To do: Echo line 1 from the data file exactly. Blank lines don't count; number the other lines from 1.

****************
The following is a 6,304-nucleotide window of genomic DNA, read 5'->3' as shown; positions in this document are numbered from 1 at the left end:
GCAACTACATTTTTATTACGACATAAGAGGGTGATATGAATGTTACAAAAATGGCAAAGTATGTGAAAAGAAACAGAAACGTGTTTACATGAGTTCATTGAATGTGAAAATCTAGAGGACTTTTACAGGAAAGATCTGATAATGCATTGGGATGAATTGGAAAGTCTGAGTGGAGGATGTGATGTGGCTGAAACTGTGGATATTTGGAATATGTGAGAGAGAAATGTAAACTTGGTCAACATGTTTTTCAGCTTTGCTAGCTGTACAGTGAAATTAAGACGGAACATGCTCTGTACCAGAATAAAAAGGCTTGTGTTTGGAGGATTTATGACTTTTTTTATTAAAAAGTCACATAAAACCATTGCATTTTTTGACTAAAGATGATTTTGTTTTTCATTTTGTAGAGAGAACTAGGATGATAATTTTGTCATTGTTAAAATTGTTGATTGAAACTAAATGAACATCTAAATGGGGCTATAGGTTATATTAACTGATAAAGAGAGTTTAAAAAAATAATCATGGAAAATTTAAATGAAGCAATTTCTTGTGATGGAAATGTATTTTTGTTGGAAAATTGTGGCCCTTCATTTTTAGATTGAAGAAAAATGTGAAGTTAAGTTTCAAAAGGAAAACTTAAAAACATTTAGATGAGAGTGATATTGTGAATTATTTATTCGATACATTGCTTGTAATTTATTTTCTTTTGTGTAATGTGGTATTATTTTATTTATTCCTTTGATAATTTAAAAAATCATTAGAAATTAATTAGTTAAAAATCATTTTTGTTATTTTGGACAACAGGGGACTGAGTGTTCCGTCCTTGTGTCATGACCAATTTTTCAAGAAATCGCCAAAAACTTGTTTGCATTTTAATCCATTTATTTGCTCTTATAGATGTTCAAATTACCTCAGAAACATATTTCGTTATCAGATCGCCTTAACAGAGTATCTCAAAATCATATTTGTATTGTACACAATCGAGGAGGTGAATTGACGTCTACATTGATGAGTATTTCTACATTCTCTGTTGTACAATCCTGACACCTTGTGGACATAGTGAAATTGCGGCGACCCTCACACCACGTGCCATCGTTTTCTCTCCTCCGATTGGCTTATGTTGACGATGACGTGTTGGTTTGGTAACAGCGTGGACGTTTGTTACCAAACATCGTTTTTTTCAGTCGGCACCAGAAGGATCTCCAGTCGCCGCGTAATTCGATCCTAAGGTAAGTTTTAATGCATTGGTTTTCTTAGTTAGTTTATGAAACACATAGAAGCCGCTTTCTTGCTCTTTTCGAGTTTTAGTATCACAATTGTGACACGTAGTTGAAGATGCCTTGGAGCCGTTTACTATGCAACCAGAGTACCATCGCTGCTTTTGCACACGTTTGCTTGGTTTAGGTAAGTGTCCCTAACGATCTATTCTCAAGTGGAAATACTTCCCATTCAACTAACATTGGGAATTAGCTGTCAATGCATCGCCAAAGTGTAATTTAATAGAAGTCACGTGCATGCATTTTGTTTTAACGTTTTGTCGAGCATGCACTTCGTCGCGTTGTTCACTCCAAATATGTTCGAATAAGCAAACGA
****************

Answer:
The following is a 6,304-nucleotide window of genomic DNA, read 5'->3' as shown; positions in this document are numbered from 1 at the left end: